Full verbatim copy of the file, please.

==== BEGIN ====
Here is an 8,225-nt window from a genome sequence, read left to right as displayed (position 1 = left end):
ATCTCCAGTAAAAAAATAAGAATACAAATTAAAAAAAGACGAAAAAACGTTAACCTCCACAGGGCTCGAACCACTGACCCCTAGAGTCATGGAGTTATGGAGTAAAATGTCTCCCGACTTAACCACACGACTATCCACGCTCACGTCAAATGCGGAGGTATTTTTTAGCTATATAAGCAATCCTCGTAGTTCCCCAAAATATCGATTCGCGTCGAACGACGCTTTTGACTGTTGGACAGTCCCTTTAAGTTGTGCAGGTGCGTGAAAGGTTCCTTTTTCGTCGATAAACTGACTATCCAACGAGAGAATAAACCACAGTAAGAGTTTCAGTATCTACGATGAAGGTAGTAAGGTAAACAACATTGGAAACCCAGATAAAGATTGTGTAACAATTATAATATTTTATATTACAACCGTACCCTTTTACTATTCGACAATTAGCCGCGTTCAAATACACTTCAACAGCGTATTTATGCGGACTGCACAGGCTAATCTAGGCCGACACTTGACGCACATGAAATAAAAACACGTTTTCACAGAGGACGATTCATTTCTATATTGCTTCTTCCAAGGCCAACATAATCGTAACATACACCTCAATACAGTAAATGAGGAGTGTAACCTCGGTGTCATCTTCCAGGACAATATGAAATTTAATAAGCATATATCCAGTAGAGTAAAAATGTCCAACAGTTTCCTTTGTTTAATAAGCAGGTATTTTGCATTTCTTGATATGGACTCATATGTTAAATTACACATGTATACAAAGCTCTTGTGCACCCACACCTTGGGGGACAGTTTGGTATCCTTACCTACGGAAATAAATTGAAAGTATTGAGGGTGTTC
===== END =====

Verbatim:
Here is an 8,225-nt window from a genome sequence, read left to right as displayed (position 1 = left end):
ATCTCCAGTAAAAAAATAAGAATACAAATTAAAAAAAGACGAAAAAACGTTAACCTCCACAGGGCTCGAACCACTGACCCCTAGAGTCATGGAGTTATGGAGTAAAATGTCTCCCGACTTAACCACACGACTATCCACGCTCACGTCAAATGCGGAGGTATTTTTTAGCTATATAAGCAATCCTCGTAGTTCCCCAAAATATCGATTCGCGTCGAACGACGCTTTTGACTGTTGGACAGTCCCTTTAAGTTGTGCAGGTGCGTGAAAGGTTCCTTTTTCGTCGATAAACTGACTATCCAACGAGAGAATAAACCACAGTAAGAGTTTCAGTATCTACGATGAAGGTAGTAAGGTAAACAACATTGGAAACCCAGATAAAGATTGTGTAACAATTATAATATTTTATATTACAACCGTACCCTTTTACTATTCGACAATTAGCCGCGTTCAAATACACTTCAACAGCGTATTTATGCGGACTGCACAGGCTAATCTAGGCCGACACTTGACGCACATGAAATAAAAACACGTTTTCACAGAGGACGATTCATTTCTATATTGCTTCTTCCAAGGCCAACATAATCGTAACATACACCTCAATACAGTAAATGAGGAGTGTAACCTCGGTGTCATCTTCCAGGACAATATGAAATTTAATAAGCATATATCCAGTAGAGTAAAAATGTCCAACAGTTTCCTTTGTTTAATAAGCAGGTATTTTGCATTTCTTGATATGGACTCATATGTTAAATTACACATGTATACAAAGCTCTTGTGCACCCACACCTTGGGGGACAGTTTGGTATCCTTACCTACGGAAATAAATTGAAAGTATTGAGGGTGTTC